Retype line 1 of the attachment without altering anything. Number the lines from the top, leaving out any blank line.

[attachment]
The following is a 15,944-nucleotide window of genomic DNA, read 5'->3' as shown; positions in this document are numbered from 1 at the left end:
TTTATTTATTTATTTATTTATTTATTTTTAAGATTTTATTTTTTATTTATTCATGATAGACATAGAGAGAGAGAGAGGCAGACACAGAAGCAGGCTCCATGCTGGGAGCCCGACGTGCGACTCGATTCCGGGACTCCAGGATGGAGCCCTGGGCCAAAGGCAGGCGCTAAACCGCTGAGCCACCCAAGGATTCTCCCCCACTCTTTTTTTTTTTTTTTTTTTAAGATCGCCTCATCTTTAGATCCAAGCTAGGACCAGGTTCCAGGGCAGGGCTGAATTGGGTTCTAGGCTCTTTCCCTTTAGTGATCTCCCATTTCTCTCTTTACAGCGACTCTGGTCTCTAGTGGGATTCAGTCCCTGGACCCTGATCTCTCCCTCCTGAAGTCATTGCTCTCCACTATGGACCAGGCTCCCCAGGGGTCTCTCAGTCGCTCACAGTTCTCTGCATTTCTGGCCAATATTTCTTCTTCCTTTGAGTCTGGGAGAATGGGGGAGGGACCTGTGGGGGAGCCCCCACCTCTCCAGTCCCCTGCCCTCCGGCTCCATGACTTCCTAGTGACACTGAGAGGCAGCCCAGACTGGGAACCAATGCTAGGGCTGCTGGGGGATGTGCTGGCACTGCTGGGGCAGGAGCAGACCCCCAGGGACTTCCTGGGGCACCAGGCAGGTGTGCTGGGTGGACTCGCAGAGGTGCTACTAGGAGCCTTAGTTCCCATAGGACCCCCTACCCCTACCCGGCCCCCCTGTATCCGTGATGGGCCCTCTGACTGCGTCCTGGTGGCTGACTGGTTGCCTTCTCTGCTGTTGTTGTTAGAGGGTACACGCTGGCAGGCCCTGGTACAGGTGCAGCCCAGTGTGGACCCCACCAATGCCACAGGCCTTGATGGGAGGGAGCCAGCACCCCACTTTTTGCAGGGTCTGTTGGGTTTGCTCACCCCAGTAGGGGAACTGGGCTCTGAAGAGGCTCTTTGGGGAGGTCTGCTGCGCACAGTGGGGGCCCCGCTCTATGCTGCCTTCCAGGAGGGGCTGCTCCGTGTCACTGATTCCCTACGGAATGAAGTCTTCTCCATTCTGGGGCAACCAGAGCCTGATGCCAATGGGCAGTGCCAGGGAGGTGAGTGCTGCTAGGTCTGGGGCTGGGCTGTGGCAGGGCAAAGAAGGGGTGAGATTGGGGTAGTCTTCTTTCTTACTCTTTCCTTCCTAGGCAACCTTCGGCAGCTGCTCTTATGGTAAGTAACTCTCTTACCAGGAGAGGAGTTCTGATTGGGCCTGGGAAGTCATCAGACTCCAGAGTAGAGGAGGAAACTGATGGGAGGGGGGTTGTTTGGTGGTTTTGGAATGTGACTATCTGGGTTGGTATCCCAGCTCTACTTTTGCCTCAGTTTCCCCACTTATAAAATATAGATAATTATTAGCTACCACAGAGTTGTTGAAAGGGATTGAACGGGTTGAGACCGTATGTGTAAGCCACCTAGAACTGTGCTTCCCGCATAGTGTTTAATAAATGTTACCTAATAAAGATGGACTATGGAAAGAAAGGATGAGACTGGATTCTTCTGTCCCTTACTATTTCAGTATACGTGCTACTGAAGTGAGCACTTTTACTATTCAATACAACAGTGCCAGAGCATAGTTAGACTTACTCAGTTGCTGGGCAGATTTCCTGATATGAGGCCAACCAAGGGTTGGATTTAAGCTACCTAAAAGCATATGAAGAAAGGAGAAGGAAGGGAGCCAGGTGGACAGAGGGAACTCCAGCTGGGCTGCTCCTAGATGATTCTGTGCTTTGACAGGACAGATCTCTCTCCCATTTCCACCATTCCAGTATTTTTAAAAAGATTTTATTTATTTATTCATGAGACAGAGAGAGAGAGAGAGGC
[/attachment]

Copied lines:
The following is a 15,944-nucleotide window of genomic DNA, read 5'->3' as shown; positions in this document are numbered from 1 at the left end: